• Common Pattern.  The almost ubiquitous pattern in which medical cannabis is used today is to treat decades long cannabis addiction, with the other indications serving as mere “tickets” to engage whilst simultaneously avoiding legal censure.


  • Parallel Drug Approval Pathway.  It is obvious that whilst all other drugs are held to a strict approvals and regulatory pathway cannabis products are held to no serious control whatsoever with the industry in an effectively unregulated exponential growth phase.


  • Limited Benefits. Despite the international rhetoric of many governments and the  cannabis industry there is either nil or very poor evidence for the efficacy of the vast majority of cannabinoid products in the management of  most indications presenting to GPs  (Ref RACGP Review).


  • Known Harms.  Alternately, there is increasing direct and indirect evidence from cellular, mechanistic, case data and epidemiological studies of “likely” harm from cannabis, both within and across generations (epigenetics). This is supported by large epidemiological studies, confirming increased cancers and neonatal congenital abnormalities in areas of increased cannabinoid use, not dissimilar from those used to identify links between tobacco or alcohol and morbidities.  Numerous aging pathologies are also accelerated.


  • Further Harms.
    1. Gateway role – Into harder drugs and criminal lifestyle is now well established by studies in numerous countries.  Whilst few cannabis users progress to harder drugs, virtually all users of harder drugs have used cannabis, with much higher rates of drug and criminal progression amongst ever users of cannabis.
    2. Adult Brain – Most major psychiatric syndromes have been linked with cannabis viz: sedation, amotivational state, anxiety, PTSD, serious mental disorders, depression, psychosis, bipolar disorder, schizophrenia, suicidal thoughts and completed suicides.  Also linked with homicide and violence and over 70 mass shootings in USA thought to be linked with aggression (seen in both cannabis withdrawal and intoxication), impaired judgement and psychosis
    3. Child Brain – ADHD-like and autism-like features; extreme aggression; impaired cortical processing; learning difficulties; smaller brain; microcephaly; anencephaly (which causes death within hours)
    4. Chest disease – COPD, chronic bronchitis, emphysema, lung cysts, elevated residual volume, premalignant changes in upper and lower airways
    5. Immunomodulation – Both immunosuppression and immunostimulation are described mediated via T-cells, B-cells, NK Cells, T-reg cells, antibodies and cytokines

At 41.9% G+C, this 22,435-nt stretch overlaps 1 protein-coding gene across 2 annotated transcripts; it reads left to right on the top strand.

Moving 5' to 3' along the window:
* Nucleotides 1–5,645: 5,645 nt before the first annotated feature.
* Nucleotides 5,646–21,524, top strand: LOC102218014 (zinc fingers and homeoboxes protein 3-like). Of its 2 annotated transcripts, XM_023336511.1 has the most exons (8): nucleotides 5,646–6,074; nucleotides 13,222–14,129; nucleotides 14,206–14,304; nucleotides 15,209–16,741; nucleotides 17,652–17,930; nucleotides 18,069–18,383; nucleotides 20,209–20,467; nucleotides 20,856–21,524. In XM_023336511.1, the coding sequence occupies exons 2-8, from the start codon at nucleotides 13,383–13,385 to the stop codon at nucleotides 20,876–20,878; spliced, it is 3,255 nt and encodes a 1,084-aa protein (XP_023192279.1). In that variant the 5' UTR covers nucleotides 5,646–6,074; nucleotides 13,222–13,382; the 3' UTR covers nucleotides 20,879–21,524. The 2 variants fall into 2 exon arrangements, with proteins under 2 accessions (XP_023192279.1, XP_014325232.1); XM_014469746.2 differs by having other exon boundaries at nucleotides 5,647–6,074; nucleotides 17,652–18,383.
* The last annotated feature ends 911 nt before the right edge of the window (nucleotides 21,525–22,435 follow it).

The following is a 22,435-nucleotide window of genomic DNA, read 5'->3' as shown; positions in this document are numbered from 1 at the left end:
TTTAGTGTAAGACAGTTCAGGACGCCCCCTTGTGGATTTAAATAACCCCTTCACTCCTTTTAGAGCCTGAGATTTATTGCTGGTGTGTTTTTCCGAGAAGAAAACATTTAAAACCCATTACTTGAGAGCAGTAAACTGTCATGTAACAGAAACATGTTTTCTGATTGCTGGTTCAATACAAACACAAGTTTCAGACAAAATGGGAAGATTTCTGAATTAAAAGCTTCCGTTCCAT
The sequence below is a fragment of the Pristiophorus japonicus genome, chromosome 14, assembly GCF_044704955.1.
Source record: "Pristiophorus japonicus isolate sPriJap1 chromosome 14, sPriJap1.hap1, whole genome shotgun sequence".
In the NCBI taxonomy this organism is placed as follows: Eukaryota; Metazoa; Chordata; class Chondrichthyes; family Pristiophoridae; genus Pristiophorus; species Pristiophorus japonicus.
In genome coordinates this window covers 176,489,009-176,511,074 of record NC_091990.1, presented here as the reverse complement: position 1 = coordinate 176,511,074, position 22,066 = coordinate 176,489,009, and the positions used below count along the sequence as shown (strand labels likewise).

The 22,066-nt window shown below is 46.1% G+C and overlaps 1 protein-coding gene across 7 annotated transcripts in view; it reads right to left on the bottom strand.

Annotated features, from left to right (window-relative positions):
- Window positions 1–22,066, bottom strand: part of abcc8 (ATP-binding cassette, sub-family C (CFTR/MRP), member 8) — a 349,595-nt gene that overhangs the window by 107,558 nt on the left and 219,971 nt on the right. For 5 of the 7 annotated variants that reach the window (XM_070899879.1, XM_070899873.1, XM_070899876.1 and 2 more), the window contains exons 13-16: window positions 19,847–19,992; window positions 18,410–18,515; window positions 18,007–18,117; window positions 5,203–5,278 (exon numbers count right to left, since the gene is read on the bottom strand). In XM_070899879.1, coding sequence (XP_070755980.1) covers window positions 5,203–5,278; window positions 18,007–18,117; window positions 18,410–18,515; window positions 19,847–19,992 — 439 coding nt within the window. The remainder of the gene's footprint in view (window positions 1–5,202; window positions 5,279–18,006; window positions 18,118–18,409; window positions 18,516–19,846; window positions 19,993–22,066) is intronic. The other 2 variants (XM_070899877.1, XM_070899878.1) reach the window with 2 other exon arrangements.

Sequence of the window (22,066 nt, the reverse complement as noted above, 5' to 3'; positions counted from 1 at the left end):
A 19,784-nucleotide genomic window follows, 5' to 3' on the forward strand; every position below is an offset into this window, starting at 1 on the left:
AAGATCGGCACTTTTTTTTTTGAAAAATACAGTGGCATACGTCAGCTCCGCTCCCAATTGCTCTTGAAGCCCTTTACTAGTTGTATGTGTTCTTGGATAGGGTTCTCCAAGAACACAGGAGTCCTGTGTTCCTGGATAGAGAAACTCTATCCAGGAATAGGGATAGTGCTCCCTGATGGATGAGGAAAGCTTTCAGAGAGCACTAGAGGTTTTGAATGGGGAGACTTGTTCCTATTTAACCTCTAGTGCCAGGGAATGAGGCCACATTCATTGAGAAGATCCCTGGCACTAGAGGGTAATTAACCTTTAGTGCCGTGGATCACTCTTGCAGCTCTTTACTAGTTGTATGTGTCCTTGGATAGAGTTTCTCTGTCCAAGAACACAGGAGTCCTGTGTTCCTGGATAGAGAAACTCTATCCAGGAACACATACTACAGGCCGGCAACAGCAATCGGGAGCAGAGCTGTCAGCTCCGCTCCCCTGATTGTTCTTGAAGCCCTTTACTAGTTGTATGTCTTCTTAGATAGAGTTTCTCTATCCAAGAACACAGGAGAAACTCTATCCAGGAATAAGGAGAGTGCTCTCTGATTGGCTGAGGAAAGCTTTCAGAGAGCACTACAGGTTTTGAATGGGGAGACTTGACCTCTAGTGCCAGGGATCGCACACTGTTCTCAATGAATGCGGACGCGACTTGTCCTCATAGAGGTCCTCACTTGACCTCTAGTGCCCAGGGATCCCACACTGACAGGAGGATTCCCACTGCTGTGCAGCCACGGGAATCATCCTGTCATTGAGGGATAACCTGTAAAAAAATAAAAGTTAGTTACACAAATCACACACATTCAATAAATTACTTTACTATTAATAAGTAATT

6. Endocrinopathy – Central and peripheral hypogonadism, Prolactin elevated
    7. Cardiovascular  – accelerated coronary artery and atherosclerotic disease; strongly arrythmogenic (many tachyarrhythmias both atrial and ventricular)


  • Genetic Toxicity.  These include gestationally and neonatal congenital abnormalities, cancers both childhood and adult, and the occurrence of premature age-related morbidities, and powerful direct effects on the aging process etc.


  • Known Mechanisms.  These findings are underpinned by clear cellular mechanistic studies on how cannabinoids (both THC and CBD based) can cause the above by interfering  with normal cellular and body functions creating antecedents of disease. This of course is not surprising given the increasing understanding of the role of endogenous cannabinoids in normal development, body functioning, and cellular reproduction and maintenance, chromosomes, gene maintenance and control (epigenome) and that use of large doses or prolonged exogenous cannabinoids can significantly disrupt these functions.


  • “Do No Harm.”  Given the aforementioned, it is clear that caution needs to be applied to the medical use of cannabinoids, that although in the most positive interpretation may have a nominal impact managing morbidities, may in turn cause greater harm transgenerationally.



  • Rigorous Trials – Evidence Base.  It is therefore not only reasonable but essential that each cannabinoid product marketed should be assessed by the established international standards for pharmaceutical development, and to which all other pharmaceutical products, prior to being released and used in populations must conform.  There is need for a robust evidence base.  At present cannabis is not performing impressively in hundreds of clinical trials.  In the case of cannabinoids this must include rigorous and long term tests of genetic, epigenetic and epitranscriptomic toxicity including: genotoxicity, carcinogenicity, mutagenicity, teratogenicity and gametotoxicity in both sexes.



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